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Former NSA general counsel Stewart Baker says that Apple and Google are barking up the wrong tree with encryption

These days, likening a tech company to Blackberry is perhaps one of the lowest blows that you could possibly deliver. Blackberry was once at the top of the smartphone game, but after a series of blunders and a failure to react to competition from Apple and Google, the Canadian company has been relegated to just 0.5 percent of the global smartphone market.
 
In what is perhaps the latest round in fear-mongering regarding Apple and Google’s recent decision to encrypt user data in iOS 8 and Lollipop respectively, former NSA general counsel Stewart Baker is bringing up a fresh Blackberry comparison.
 
Baker said that enabling broad encryption support, which Blackberry pioneered, is “the same business model that Google and Apple are doing now.” Baker went on to add, “That has not ended well for Blackberry.”

Former NSA general counsel Stewart Baker [Image Source: The Privacy Advisor] 

We’d take issue with the fact the data encryption was the primary reason for Blackberry’s downfall — it seems like not reacting quickly enough to the changing consumer smartphone market space following the introduction of the iPhone was the big factor. But Baker continued, adding that countries like India, China, UAE and Russia gave Blackberry the cold shoulder because the governments of those countries wanted oversight of all communications data traveling within their respective borders.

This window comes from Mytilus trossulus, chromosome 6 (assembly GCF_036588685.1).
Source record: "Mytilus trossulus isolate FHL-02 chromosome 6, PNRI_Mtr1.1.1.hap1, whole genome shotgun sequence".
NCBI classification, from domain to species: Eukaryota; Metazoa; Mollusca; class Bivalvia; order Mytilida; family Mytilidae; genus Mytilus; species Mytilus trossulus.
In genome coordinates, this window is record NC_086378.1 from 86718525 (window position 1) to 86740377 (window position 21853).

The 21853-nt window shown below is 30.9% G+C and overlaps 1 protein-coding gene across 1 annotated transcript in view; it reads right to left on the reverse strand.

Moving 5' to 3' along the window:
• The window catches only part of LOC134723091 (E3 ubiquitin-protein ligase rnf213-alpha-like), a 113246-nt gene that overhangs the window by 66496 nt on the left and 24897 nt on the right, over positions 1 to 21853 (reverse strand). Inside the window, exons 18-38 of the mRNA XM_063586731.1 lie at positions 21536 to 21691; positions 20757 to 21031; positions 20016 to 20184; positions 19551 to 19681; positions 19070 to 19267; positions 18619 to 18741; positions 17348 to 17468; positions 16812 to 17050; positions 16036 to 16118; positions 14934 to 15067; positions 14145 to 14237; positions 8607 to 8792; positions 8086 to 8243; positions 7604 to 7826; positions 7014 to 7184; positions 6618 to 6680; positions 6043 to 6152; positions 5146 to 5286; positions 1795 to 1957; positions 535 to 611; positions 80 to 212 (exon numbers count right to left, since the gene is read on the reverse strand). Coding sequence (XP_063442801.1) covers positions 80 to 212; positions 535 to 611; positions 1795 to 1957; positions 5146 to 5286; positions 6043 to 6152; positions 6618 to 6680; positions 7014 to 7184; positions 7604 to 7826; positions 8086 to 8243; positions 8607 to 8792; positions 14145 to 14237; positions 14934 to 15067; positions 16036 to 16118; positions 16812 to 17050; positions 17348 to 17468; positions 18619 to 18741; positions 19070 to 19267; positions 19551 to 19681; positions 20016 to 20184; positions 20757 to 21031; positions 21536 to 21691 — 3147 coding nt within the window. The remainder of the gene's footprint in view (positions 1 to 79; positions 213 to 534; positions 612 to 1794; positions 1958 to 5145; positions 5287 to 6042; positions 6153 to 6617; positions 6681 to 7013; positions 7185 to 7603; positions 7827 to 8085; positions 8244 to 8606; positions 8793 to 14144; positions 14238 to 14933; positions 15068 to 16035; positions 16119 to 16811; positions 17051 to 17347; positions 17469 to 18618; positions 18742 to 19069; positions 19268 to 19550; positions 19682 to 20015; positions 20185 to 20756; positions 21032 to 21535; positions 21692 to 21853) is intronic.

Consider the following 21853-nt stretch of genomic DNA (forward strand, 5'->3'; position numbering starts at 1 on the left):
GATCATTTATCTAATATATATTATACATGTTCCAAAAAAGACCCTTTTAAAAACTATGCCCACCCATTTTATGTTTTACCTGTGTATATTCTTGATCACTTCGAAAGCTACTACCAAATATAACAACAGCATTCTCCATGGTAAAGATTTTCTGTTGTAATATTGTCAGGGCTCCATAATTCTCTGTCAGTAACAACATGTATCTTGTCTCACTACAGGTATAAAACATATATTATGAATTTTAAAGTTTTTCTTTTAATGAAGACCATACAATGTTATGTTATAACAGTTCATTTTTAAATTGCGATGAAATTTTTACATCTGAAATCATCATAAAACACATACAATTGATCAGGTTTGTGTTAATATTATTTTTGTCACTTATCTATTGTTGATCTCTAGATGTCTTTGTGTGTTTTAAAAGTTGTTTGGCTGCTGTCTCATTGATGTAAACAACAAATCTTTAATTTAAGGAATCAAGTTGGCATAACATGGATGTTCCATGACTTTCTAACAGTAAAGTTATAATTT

In the end, Baker says that Apple and Google are fighting a battle against the government that they won’t win. “Tech companies are picking a big public fight with the NSA because it looks good, as opposed to changing the ability of government to get data,” Baker added. “The crypto wars have about as much to do with the outcome of security as the Soviet-Finnish war of 1939 had to do with the outcome of WW2.”
 
U.S. Federal Bureau of Investigation's (FBI) director James Brien Comey has also championed this need for oversight. In an interview with CBS’ “60 Minutes” last month, Comey blasted efforts by Apple and Google to encrypt user data:
 
The notion that we would market devices that would allow someone to place themselves beyond the law, troubles me a lot. As a country, I don't know why we would want to put people beyond the law.
 
The notion that people have devices, again, that with court orders, based on a showing of probable cause in a case involving kidnapping or child exploitation or terrorism, we could never open that phone? My sense is that we've gone too far when we've gone there.
 
Even outgoing U.S. Attorney General Eric Holder has resorted to using fear and even a “save the children” angle to attack consumer-level data encryption. While giving a speech at a conference held by the Global Alliance Against Child Sexual Abuse Online in late September, Holder remarked:
 
In some cases, perpetrators are using cloud storage to cheaply and easily store tens of thousands of images and videos outside of any home or business – and to access those files from anywhere in the world.  Many take advantage of encryption and anonymizing technology to conceal contraband materials and disguise their locations.  And through unceasing innovations in mobile technology, predators are continually finding more opportunities to entice trusting minors to share explicit images of themselves.
 
Regardless of how the government (or its former employees) feel about the recent tend towards encrypting user data, it appears that companies like Google and Apple have no intention of backing down.

Source: The Guardian





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